They are pretty much shutting down the doors on boat refugees completely. In coordination, Indonesia has close down Visa on Arrival program for Iranian because we found a lot of cases they are using Indonesia as a jumping point to get to Australia by the boat.

This will kill off the income of various people's smugglers once people know that Australia is completely off limit.

What's interesting in this case is that the Labor government in power that introduces this policy is pretty much on the left side of Australian politics - which in American political term, a far left.

They are all in it together

Surprise surprise, the Germans are using data collected by NSA

Germany's foreign intelligence service, the BND, and its domestic intelligence agency, the Federal Office for the Protection of the Constitution (BfV), used a spying program of the American National Security Agency (NSA). This is evident in secret documents from the US intelligence service that have been seen by SPIEGEL journalists. The documents show that the Office for the Protection of the Constitution was equipped with a program called XKeyScore intended to "expand their ability to support NSA as we jointly prosecute CT (counterterrorism) targets." The BND is tasked with instructing the domestic intelligence agency on how to use the program, the documents say. Spiegel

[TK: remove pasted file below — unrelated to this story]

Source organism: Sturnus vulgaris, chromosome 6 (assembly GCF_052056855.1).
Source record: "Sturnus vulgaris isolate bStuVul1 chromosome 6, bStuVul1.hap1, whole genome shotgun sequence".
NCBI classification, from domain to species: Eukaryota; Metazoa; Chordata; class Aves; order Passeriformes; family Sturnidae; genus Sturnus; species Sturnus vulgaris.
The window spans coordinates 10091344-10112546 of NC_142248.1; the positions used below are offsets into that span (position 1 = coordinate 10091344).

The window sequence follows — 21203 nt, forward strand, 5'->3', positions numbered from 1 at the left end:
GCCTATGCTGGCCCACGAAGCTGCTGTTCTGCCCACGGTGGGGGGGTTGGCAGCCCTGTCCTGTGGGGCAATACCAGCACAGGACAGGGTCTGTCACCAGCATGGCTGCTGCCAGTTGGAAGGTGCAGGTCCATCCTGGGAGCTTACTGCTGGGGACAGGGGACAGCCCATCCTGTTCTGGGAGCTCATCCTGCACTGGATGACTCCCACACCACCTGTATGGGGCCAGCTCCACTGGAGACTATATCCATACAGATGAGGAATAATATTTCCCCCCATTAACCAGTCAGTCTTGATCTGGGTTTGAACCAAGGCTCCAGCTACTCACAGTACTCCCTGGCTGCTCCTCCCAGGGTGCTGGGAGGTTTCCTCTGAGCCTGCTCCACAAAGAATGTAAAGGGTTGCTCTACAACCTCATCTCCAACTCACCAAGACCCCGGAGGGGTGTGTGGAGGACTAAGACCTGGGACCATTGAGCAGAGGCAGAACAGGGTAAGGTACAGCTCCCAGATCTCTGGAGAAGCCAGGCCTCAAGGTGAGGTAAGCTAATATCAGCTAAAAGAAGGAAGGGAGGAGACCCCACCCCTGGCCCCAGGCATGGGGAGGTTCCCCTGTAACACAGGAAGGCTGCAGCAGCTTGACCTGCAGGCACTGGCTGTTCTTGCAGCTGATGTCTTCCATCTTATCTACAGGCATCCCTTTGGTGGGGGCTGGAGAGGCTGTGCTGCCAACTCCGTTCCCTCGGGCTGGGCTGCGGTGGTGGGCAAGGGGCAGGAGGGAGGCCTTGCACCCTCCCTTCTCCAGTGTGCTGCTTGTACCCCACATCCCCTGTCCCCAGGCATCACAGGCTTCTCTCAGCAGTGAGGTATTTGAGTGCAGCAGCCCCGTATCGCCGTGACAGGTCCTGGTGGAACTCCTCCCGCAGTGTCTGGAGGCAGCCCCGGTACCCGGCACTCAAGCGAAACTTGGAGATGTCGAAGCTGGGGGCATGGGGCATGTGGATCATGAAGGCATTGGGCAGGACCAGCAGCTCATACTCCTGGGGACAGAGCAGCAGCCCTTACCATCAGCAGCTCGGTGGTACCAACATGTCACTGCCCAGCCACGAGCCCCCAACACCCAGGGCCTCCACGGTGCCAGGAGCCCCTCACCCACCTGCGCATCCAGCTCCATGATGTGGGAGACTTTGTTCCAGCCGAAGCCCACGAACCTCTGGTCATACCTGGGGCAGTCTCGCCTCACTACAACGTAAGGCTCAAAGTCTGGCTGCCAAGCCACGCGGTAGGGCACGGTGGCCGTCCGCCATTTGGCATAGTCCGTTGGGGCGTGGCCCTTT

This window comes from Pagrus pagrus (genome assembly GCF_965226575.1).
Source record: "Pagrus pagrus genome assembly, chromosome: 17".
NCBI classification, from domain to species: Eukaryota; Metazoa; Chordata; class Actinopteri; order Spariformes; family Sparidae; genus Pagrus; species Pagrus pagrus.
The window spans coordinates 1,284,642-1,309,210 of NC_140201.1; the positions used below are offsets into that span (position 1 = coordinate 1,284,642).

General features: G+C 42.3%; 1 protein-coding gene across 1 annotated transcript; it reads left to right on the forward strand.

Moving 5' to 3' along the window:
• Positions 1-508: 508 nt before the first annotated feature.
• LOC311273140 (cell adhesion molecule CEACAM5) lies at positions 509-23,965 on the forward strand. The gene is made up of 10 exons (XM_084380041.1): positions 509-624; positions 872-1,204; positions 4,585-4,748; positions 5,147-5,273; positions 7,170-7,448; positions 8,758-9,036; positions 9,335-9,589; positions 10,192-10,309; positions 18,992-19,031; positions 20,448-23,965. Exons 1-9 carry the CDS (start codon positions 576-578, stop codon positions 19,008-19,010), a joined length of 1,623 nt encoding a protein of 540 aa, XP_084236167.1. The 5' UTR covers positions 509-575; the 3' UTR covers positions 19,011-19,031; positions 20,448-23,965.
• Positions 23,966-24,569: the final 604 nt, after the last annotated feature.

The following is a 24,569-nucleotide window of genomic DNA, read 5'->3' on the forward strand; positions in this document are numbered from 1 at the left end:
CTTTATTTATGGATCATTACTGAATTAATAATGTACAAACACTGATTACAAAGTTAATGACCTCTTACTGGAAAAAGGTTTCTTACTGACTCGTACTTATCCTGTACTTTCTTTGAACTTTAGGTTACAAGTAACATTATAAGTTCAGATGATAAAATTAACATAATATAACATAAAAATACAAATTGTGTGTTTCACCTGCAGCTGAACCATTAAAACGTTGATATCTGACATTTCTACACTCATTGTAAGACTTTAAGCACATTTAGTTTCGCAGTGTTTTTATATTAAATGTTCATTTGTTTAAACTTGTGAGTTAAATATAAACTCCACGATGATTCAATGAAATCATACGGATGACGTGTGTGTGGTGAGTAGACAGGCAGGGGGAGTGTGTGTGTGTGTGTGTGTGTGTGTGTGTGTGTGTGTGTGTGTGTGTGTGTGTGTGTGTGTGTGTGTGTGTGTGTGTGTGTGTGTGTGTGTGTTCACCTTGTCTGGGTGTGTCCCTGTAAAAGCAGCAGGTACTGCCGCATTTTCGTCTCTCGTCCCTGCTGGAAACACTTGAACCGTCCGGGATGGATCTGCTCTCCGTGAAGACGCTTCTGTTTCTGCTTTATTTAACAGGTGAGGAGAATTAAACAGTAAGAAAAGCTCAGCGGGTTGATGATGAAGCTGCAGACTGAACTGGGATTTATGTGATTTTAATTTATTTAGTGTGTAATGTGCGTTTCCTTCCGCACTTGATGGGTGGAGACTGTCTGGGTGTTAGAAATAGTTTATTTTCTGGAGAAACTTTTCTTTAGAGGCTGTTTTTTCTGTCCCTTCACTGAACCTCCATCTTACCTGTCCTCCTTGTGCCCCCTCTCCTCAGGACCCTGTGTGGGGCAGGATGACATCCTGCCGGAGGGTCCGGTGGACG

The same with UK. I bet France, Canada, Australia took a dip into the data collected by NSA as well.

The disgrace of Egypt

Syrians who have fled the war and have faced harsh conditions in Egypt are suffering new consequences from the leadership change, including travel curbs. Mr. Morsi’s ouster has also been accompanied by an outburst of national chauvinism, whipped up by television hosts and the authorities, who have cast Syrians and Palestinians as traitors while warning, absent any evidence, that they are fighting on behalf of Mr. Morsi’s supporters. NY Times
Every time you heard or see about Arab solidarity for the Palestinians or Syrians, point them to this article.